On a whim, she decided right then to start teaching me to read, and in short order unleashed the hack writer before you now.
As a voracious reader, I’ve always loved discovering the stories behind the stories. Don’t you? It’s fascinating to find what makes an author tick… what events, dreams and wishes led to our favorite tales.
I originally conceived of the core idea in the 1990s. That was, in the aftermath of some global catastrophe, some resourceful soul manages to get an abandoned spacecraft working and dedicates his life to hauling old written works up to orbital repositories for safekeeping. I never finished that story because at the time I had trouble making it credible. So I set it aside.
Like many writers I’m sure, I have stories streaming through my subconscious 24/7. Sometimes I even emerge from sleep having dreamed a new tale from start to finish. But usually, I just have current plots idling in the background, stopping to play with them at train signals and stoplights and then letting them loose to evolve again.
Bookworlds was one of those. Over time I realized I had multiple ideas, and got excited over the prospect of crafting a collection of short stories around the theme of threats to written expression, and the likely remedies. I put myself into the place of the spacecraft pilots, imagining their loneliness, their idiosyncrasies, their strong sense of duty.
It occurred to me that long-term relationships could be problematic, given that fliers could be out for weeks or even months at a time. So probably few wives or girlfriends. Prostitutes, then? Well, maybe… but ones that stuck around while pilots were grounded. Something between hooker and significant other…
Thus the term whorewife.
Some may take me to task for such derogatory coinage, but to be fair in the story I apply it to men as well as women. In addition, history shows that patriarchies tend to form with the emergence of civilization. So.
In time, the story began building itself around a pilot and the woman who chances into his home for a while. The title suggested itself, too.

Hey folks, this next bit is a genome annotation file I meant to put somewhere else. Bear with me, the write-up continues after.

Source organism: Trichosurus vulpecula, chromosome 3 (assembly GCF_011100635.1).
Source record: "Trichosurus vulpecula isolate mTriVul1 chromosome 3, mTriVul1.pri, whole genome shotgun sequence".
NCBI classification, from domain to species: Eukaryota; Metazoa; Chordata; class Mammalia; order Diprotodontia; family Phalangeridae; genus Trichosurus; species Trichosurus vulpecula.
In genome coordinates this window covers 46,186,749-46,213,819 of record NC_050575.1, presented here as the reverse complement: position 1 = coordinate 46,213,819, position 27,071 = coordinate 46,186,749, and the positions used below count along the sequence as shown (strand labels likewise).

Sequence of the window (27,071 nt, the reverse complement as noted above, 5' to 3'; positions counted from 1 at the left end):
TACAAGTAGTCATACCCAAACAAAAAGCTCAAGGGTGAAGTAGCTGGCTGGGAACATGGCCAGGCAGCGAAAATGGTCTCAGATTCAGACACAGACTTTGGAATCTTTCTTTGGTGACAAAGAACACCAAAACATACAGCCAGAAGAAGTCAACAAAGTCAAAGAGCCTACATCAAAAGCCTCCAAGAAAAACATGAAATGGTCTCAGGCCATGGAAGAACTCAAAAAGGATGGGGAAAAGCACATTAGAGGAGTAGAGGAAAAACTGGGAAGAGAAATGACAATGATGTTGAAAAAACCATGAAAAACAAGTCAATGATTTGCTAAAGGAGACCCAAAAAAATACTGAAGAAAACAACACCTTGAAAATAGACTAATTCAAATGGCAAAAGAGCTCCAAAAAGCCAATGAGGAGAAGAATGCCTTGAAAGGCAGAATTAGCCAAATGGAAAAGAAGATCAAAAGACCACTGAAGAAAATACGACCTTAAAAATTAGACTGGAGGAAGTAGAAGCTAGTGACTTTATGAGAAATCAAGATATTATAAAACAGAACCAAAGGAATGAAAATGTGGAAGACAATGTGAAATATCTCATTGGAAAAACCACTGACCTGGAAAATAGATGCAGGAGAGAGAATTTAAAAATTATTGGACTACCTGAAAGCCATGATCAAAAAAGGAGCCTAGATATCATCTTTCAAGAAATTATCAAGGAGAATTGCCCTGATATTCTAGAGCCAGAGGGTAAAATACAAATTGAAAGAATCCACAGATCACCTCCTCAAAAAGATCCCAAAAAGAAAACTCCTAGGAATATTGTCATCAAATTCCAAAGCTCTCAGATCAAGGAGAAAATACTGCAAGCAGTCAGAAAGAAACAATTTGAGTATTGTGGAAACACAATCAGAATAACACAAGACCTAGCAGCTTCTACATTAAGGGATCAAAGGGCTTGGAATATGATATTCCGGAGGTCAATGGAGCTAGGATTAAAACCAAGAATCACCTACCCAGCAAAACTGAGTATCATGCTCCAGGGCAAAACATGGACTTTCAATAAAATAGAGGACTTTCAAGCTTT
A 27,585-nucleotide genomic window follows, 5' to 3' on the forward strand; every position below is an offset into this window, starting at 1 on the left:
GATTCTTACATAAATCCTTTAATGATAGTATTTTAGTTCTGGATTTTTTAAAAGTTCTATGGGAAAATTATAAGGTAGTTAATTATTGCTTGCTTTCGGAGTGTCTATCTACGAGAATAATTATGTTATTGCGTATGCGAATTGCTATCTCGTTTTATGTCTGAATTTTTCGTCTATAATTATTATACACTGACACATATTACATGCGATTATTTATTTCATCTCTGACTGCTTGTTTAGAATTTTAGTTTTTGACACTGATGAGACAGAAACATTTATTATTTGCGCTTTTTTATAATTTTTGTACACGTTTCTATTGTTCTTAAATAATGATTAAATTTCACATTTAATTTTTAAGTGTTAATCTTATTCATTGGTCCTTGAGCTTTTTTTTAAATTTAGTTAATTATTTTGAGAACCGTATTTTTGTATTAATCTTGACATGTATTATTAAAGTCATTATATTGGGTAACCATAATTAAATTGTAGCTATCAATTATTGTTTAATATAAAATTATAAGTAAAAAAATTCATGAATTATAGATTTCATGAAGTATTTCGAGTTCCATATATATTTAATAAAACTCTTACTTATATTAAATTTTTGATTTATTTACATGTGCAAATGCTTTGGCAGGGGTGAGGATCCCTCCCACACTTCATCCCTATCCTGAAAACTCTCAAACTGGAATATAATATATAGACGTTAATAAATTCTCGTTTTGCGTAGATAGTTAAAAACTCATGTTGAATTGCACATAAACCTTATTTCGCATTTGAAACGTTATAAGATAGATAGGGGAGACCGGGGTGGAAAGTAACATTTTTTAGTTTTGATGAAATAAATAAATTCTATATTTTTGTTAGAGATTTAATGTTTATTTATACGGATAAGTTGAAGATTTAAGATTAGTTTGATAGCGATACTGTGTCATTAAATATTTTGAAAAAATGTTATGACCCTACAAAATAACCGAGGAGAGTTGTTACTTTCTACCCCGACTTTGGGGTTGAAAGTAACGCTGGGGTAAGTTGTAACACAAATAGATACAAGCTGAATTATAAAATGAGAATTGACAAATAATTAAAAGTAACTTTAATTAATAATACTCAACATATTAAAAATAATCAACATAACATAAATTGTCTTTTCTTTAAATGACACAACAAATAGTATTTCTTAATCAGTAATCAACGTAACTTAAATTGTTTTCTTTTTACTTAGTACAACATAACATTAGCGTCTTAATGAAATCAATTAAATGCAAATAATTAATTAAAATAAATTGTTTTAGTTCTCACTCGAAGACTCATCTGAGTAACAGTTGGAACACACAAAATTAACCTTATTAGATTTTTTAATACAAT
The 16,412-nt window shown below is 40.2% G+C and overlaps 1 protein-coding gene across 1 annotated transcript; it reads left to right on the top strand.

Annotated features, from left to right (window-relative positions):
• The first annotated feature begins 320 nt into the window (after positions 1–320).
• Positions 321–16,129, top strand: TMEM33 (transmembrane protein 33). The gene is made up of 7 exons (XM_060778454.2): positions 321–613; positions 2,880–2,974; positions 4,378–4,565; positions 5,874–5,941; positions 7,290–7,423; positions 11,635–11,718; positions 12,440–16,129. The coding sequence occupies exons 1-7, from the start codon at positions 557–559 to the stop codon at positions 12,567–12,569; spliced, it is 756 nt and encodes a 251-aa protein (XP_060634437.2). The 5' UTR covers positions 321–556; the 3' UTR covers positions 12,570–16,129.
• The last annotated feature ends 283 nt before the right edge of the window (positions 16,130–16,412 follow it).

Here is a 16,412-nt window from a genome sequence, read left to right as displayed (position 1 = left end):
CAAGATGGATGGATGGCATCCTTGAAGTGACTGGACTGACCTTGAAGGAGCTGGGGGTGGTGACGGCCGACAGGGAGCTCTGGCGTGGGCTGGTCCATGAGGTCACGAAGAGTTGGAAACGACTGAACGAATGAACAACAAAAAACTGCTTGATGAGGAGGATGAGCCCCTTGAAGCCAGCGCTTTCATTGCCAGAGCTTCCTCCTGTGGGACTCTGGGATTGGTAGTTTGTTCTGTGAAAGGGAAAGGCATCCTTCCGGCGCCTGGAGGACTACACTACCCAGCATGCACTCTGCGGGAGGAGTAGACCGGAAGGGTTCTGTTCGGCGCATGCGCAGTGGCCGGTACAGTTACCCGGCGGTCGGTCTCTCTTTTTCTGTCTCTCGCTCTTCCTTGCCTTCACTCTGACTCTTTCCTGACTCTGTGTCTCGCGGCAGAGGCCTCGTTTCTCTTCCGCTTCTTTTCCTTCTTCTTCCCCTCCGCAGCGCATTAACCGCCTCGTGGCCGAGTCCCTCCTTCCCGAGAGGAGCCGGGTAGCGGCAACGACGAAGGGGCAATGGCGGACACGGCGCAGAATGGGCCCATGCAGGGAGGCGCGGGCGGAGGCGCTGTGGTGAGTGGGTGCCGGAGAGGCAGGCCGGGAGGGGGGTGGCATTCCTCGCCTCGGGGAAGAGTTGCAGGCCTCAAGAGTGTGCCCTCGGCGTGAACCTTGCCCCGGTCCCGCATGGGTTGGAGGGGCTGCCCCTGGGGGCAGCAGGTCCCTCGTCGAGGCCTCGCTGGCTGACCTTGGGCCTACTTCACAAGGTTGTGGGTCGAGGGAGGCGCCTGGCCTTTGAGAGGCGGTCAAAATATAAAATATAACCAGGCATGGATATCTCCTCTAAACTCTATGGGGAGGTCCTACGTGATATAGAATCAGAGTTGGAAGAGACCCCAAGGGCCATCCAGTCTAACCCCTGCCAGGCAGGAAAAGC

Now, I’m a major science fiction nut, My favorites are Isaac Asimov, Larry Liven, Steven Barnes, Spider Robinson, Greg Bear, and CJ Cherryh. I really love hard stuff with well-developed characters. Hello, Ringworld!
I can write in that genre, easily. But a story like Downtime needs realistic romantic touches as well. That’s where my mother’s influence again became a factor.
From around age 12 on, I found myself too persistently hungry for new material to wait on my own book deliveries. So I began slyly digging into mom’s collection. There were fascinating classics, like Ken Kesey’s spellbinding One Flew Over the Cuckoo’s Nest. I couldn’t get enough of those. But so many tawdry romance novels…
I was probably the only 16-year-old male to cry over Colleen McCullough’s The Thorn Birds.
With that eclectic foundation in place, I felt pretty confident in tackling my own SF-Romance work. What I didn’t count on was that the female lead became THE lead, and all male characters settled back into the scenery a bit. I made Leen Gaurige have Roma heritage, because that made it easy for me to stereotypically imagine her strength and defiance.
At this point, I envision the collection as three novelettes: Incidental Winters, Downtime, and Reboot. Each will have its own feel, and the trilogy won’t follow the well-worn Hollywood three-part arc.
So much for movie rights. But wait until you see what I have in store!
I’m especially proud of what I think is a competent job writing a female lead. Of course the critics will weigh in on that after publication, no doubt. And don’t get me wrong: it’s not SF-Porn. I’m too chickenshit for that.
Besides, what would my mother think?